Bringing tokens into the regulatory fold
Amid concerns about potential mis-selling and a lack of proper investor protections, regulators are now looking to bring in new rules to oversee digital assets. Nonetheless, they are conscious that digital assets are a diverse asset class, meaning a one-size-fits-all approach towards their supervision is not appropriate. Many regulators have made clear that there are significant differences between tokens such as cryptocurrencies and so-called stablecoins (tokens pegged to traditional securities, assets or fiat currencies) versus those that behave like securities. In the case of security tokens – digital assets that confer similar rights to the governance, value and income from an underlying enterprise as do an equity or a bond – regulators have generally said that these will be subject to prevailing securities laws. Conversely, cryptocurrencies are generally considered to be unregulated assets thus far.
“The EU’s proposed Markets in Crypto-assets Regulation (MiCA) states that crypto-assets such as security tokens fall outside the regulation’s remit, although it notes that they must comply with existing rules including the Markets in Financial Instruments Directive II (MiFID II). Security tokens are also subject to similar requirements in the US and UK. However, the EU’s proposals go further as they will create a pilot regime for market infrastructures to facilitate the trading and settlement of regulated crypto-assets (i.e. security tokens) using distributed ledger technology. This is an ambitious move, which could help accelerate more institutional inflows into security tokens,” said Hugo Jack of Datm.
Emerging regulation of securities tokens will be the subject of the next article in this series; in this first part, we focus on the more common cryptocurrency and payments use cases of today.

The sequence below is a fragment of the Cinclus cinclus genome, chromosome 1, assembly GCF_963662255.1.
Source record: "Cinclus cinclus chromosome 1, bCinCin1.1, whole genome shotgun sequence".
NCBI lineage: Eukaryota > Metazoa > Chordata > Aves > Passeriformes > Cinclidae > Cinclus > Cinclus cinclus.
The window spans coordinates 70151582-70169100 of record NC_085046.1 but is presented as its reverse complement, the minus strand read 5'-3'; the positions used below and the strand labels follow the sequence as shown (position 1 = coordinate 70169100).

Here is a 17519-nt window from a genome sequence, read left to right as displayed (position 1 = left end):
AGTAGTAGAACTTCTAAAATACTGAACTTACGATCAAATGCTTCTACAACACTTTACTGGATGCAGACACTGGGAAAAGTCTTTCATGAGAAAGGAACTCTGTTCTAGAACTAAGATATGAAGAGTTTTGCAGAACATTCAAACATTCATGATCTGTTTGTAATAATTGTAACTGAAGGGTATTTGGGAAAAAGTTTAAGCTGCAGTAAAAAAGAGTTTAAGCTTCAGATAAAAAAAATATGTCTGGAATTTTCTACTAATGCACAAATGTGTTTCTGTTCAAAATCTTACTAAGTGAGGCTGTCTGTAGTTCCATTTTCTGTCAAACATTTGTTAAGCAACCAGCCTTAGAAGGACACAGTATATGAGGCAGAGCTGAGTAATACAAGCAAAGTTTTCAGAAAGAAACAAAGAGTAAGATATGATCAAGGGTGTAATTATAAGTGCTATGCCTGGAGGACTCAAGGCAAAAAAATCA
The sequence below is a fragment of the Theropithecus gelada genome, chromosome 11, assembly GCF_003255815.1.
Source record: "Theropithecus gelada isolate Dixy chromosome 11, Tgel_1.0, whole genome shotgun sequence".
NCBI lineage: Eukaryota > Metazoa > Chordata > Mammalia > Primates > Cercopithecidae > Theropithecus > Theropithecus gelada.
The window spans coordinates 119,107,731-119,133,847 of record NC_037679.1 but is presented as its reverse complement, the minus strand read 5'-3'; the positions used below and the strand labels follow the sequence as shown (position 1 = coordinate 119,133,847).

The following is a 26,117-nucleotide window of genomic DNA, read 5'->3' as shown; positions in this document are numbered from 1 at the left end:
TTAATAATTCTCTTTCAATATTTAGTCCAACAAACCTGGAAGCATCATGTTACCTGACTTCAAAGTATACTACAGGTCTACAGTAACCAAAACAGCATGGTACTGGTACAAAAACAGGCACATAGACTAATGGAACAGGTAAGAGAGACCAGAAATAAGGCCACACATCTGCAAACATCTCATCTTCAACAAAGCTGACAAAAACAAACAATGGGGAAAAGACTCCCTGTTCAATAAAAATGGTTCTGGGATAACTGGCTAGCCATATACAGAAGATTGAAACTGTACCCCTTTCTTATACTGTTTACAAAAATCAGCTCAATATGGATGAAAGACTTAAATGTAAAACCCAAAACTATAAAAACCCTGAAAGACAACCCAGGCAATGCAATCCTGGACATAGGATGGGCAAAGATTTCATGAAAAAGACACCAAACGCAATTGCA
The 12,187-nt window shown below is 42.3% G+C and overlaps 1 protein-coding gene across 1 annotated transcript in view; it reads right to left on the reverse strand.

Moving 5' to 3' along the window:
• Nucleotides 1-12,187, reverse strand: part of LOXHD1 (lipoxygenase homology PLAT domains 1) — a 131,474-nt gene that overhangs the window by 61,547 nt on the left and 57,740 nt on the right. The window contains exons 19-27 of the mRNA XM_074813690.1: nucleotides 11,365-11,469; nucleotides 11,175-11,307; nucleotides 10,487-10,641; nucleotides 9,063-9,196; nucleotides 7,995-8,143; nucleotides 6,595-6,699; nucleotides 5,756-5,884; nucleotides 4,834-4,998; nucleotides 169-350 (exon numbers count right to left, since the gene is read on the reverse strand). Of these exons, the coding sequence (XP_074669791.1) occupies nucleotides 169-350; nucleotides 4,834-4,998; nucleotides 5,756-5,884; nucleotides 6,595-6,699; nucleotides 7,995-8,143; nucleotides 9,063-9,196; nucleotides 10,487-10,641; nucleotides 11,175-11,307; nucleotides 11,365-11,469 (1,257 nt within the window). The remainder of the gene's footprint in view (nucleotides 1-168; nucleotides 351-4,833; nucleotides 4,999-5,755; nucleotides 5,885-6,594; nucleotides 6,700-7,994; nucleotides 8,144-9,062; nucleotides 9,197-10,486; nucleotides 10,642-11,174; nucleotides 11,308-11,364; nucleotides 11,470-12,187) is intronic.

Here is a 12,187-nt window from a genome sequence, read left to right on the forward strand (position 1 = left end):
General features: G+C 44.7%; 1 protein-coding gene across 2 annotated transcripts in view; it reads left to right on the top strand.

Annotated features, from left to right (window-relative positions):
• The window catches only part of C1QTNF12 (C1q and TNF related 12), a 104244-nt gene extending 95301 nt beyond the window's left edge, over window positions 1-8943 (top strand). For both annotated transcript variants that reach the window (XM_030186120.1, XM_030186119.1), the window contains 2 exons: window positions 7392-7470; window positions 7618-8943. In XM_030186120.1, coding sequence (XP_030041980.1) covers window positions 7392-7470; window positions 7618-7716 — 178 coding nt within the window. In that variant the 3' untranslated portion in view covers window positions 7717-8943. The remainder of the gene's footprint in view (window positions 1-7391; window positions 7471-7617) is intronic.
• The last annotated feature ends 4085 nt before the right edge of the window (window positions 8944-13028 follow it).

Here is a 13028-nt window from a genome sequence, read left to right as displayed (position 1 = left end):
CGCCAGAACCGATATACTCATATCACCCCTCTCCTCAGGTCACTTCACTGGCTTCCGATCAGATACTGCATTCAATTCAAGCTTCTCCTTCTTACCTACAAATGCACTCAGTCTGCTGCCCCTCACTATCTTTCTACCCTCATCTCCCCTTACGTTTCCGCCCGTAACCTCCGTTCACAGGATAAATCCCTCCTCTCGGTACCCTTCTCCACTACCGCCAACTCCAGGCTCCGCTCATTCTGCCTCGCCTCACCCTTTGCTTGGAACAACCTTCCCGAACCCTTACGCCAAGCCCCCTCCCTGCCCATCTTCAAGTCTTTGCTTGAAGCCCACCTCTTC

A delicate balancing act for cryptocurrencies
While global regulators look to be adopting a broadly similar – if less well-advanced – approach towards overseeing security tokens, the same does not ring true for currently non-regulated digital assets, particularly cryptocurrencies and stablecoins. The EU’s proposed MiCA rules are perhaps the most developed, as they introduce stringent regulation (including disclosure and transparency requirements) covering the issuance and trading of such crypto-assets. In addition, the proposals also demand that all manner of crypto-asset service providers, issuers of asset-referenced tokens and issuers of electronic money tokens be fully licensed. Accordingly, this will subject providers – including digital asset custodians – to minimum disclosure requirements, new governance arrangements; prudential requirements, market integrity measures such as compliance with the Market Abuse Regulation, and additional rules on safekeeping clients’ funds and complaint handling procedures.
“By imposing regulation on previously lightly supervised crypto-asset providers, safety and confidence in the asset class will improve and institutional investors may become more comfortable trading in digital assets – at least within the EU,” noted Jack.